One of the most interesting watches at Baselworld 2017 was the Faberge Visionnaire Chronograph. Last year’s release of the Faberge DTZ created a unique way to display a different time zone and this year Faberge tackles the chronograph complication.
Traditionally, a chronograph records the passage of time on small circular sub registers. Sometimes the sub registers are extremely small and hard to read and, depending on the time, they can be blocked by the hour and minute hands.
The Faberge Visionnaire chronograph has separated the recording and the current time into two different parts of the watch. The time is told by hour and minute hands around the outside of the dial that peek out from under a center chronograph section. While time telling on the Chronograph is not much different from the DTZ model, the DTZ hour and minute hands are a little longer making it easier to read.
The chronograph section is located at the center of the watch and has two rings with markers for 24 hours, 60 minutes and 60 seconds. The minutes and seconds share the same ring, which simplifies the reading of the chronograph. The three hands for the chronograph nest under each other when not in use and this gives a clean look to the dial. When in use, the hands will jump to the hour and minute.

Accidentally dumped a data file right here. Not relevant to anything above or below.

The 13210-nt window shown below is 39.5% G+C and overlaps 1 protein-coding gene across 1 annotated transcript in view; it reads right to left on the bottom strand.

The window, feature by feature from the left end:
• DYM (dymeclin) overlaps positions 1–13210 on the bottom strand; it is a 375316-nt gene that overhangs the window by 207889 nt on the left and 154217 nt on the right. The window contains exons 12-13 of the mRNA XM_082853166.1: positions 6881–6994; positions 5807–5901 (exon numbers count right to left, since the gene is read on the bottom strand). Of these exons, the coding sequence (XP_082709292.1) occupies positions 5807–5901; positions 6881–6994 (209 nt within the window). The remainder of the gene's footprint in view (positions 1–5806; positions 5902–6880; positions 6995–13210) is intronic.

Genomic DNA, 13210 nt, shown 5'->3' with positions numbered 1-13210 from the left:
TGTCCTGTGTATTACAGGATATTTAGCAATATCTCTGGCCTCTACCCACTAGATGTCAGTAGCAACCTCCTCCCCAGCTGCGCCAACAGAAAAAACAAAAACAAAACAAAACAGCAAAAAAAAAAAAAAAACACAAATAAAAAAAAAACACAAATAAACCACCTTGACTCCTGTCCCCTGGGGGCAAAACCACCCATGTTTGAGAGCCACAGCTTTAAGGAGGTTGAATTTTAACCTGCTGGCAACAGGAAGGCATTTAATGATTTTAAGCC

The Visionnaire Chronograph is powered by the automatic caliber 6361. It was developed in collaboration by Agenhor, the Geneva-based movement specialist. Over eight years of work and five patents are deployed in the caliber 6361. This is the fourth collaboration between Faberge and Agenhor, headed by master watchmaker, Jean-Marc Wiederrecht. The movement has 477 components with a power reserve of 60 hours.
The Faberge Visionnaire Chronograph is available in two 43 mm options. The first is an 18karat rose gold and titanium case for $39,500. The second is a black ceramic and dark grey DLC-treated titanium case for $34,500.
Words and photography by Scott Sitkiewicz